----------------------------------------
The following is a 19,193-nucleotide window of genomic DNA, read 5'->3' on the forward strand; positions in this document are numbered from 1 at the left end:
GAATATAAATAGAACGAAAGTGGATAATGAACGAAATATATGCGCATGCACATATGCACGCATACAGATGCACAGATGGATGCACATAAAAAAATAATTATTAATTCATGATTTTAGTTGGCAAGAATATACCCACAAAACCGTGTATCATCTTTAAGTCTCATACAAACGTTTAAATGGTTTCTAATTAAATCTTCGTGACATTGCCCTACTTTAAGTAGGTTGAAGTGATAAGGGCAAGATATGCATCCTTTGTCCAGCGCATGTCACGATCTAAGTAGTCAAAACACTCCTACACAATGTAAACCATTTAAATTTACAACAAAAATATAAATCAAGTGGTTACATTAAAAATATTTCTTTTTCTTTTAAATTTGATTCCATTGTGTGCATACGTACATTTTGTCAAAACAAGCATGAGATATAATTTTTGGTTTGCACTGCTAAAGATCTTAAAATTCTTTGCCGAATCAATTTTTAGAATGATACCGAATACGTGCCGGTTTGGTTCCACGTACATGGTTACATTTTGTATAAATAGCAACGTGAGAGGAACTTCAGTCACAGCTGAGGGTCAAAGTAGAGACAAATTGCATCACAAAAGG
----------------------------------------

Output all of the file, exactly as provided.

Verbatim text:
The following is a 19,193-nucleotide window of genomic DNA, read 5'->3' on the forward strand; positions in this document are numbered from 1 at the left end:
GAATATAAATAGAACGAAAGTGGATAATGAACGAAATATATGCGCATGCACATATGCACGCATACAGATGCACAGATGGATGCACATAAAAAAATAATTATTAATTCATGATTTTAGTTGGCAAGAATATACCCACAAAACCGTGTATCATCTTTAAGTCTCATACAAACGTTTAAATGGTTTCTAATTAAATCTTCGTGACATTGCCCTACTTTAAGTAGGTTGAAGTGATAAGGGCAAGATATGCATCCTTTGTCCAGCGCATGTCACGATCTAAGTAGTCAAAACACTCCTACACAATGTAAACCATTTAAATTTACAACAAAAATATAAATCAAGTGGTTACATTAAAAATATTTCTTTTTCTTTTAAATTTGATTCCATTGTGTGCATACGTACATTTTGTCAAAACAAGCATGAGATATAATTTTTGGTTTGCACTGCTAAAGATCTTAAAATTCTTTGCCGAATCAATTTTTAGAATGATACCGAATACGTGCCGGTTTGGTTCCACGTACATGGTTACATTTTGTATAAATAGCAACGTGAGAGGAACTTCAGTCACAGCTGAGGGTCAAAGTAGAGACAAATTGCATCACAAAAGG